In rotary encoders, a distinction must in principle be drawn between physical resolution and interpolated resolution. If a rotary encoder has a subdivision of, for example, 360 steps over one revolution, this corresponds to its physical resolution. The signal can be converted by interpolation in an electronic circuit into a more highly resolved format, errors typically occurring in this case. With regard to angular interpolation, a number of possibilities are known from the prior art. One solution known from drive technology to the problem of producing high-resolution rotational angle information is the use of rotary encoders having sine/cosine output signals, from which the instantaneous angle is calculated with-the aid of an arc tangent method. In order to achieve the desired high resolution with sine/cosine rotary encoders, the latter have to operate with very high physical numbers of divisions, since interpolation factors of greater than 100 are very difficult to implement with such methods. This is very complicated in constructional terms and therefore correspondingly expensive. The interpolation methods therefore frequently used to increase the resolution in these rotary encoders either do not permit any variations or only very coarse variations in the interpolation factor used, the latter normally being only integral. In the case of imaging a plate cylinder in the press, however, clock signals have to be produced at determined angular positions, which requires rational interpolation factors that are also variable.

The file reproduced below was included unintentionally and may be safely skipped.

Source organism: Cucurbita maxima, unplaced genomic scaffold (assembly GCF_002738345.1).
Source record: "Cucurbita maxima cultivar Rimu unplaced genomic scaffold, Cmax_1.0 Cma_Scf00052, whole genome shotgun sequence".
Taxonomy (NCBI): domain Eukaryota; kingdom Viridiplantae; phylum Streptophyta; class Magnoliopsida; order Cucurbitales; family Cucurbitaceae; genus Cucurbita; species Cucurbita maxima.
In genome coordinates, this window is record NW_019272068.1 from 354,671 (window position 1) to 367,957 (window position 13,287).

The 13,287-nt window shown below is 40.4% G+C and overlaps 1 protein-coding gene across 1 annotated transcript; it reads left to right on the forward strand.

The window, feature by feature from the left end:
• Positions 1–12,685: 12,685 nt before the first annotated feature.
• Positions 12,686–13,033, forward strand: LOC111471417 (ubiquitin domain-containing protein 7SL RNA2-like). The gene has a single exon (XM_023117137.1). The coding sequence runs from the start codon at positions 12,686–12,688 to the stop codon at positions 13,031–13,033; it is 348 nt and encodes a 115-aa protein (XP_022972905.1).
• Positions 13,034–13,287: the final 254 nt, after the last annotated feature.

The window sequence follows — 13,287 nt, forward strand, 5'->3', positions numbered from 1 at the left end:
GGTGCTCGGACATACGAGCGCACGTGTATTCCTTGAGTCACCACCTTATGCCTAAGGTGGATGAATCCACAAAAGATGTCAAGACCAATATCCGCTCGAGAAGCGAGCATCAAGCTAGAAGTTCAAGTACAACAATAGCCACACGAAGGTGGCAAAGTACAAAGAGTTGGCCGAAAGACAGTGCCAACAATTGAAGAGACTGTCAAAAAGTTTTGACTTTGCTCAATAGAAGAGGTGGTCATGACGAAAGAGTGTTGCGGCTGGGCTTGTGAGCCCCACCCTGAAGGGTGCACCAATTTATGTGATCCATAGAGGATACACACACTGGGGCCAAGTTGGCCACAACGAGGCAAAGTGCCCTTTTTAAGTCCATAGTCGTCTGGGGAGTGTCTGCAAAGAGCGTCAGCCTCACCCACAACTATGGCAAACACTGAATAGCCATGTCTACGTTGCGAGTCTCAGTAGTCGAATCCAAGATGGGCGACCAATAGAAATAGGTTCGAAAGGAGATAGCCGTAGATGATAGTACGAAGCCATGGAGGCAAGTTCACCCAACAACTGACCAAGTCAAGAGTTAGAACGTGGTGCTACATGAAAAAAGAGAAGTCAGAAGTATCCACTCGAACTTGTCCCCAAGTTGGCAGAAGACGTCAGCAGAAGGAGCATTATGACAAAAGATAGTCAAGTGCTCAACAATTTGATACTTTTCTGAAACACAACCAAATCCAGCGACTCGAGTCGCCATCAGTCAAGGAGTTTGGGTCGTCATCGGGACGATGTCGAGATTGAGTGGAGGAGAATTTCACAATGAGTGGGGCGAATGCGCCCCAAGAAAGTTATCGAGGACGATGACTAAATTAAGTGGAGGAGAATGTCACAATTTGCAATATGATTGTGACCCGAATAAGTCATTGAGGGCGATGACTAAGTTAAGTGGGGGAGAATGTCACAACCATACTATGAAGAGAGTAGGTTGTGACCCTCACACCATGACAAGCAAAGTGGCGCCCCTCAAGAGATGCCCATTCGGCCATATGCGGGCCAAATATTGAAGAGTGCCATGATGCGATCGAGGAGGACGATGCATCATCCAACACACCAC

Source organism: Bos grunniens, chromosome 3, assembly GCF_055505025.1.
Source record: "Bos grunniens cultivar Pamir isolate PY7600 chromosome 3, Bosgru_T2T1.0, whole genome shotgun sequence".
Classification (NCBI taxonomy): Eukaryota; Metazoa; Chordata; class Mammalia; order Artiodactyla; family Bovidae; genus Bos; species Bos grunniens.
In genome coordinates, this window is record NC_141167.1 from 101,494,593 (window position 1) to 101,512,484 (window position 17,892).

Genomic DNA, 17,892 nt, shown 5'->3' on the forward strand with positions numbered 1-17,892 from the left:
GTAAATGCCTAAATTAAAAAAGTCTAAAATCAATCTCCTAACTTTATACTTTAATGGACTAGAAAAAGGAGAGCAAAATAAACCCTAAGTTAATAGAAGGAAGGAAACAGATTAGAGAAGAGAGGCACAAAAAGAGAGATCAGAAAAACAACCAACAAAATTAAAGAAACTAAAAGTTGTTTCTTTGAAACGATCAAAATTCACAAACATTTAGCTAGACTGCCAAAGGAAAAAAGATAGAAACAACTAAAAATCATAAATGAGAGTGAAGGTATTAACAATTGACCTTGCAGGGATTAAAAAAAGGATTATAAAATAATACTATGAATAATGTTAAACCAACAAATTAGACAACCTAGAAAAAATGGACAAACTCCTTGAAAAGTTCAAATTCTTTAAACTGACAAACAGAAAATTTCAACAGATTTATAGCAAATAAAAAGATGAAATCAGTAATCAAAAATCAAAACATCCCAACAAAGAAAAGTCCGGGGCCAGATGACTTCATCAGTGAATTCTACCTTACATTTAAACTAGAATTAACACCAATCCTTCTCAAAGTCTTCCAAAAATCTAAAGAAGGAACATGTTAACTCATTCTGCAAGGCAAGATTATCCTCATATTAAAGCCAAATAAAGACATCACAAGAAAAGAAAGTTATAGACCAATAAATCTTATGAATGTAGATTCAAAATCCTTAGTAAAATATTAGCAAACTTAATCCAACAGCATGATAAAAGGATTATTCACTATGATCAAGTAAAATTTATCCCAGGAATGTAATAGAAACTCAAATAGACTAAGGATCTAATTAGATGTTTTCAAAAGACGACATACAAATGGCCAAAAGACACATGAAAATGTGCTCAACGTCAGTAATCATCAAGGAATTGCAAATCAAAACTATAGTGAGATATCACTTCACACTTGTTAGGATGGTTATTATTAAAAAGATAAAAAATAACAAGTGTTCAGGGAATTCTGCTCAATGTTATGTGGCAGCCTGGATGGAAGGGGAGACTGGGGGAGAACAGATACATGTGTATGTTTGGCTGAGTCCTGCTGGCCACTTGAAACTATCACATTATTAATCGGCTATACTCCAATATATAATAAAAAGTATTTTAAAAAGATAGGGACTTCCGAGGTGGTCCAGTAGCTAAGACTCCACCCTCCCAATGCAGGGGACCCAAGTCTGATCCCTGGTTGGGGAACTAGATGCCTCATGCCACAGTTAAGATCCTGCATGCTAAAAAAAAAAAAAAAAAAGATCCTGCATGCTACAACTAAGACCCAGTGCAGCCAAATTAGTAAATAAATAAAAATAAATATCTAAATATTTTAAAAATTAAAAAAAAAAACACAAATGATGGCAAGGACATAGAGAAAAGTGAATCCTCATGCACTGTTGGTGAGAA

A further possibility known from the prior art for generating highly resolved, angularly synchronized clock signals is the use of a digital incremental encoder with a binary output signal, also called a TTL rotary encoder, TTL standing for “transistor logic”, attached to what is known as a phase control loop (PLL), such as is used, for example, for the frequency multiplication of binary clock signals. The term PLL stands for “phase locked loop”, a control loop whose output signal is readjusted to equal the phase of the input signal. In this case, it is possible to generate an output clock signal whose frequency is any desired multiple of the frequency of the binary output signal from the rotary encoder, without the phase information being lost in the process. If rational multiples of the frequency of the binary output signal of the rotary encoder are required, in this case, a technique is applied which is known under the name “fractional N”. In this case, in the feedback branch of the phase control loop there is a programmable frequency divider, which permits variation of the divider ratio over time. As a result of the variation of the divider ratio over time, the input frequency of the phase control loop can be multiplied in rational factors around the time average, although the phase control loop can in principle only divide by whole numbers. For example, if the output signal is to be higher by the factor 10.5, then the divider ratio of the frequency divider must each case be varied alternately between 10 and 11, so that the result averaged over time is a factor of 10.5. In the “fractional N” technique, in particular the production of a systematic error induced by the principle is disadvantageous, since the variation in the divider ratios of the programmable divider produces disturbances in the phase control loop at the output from the phase detector.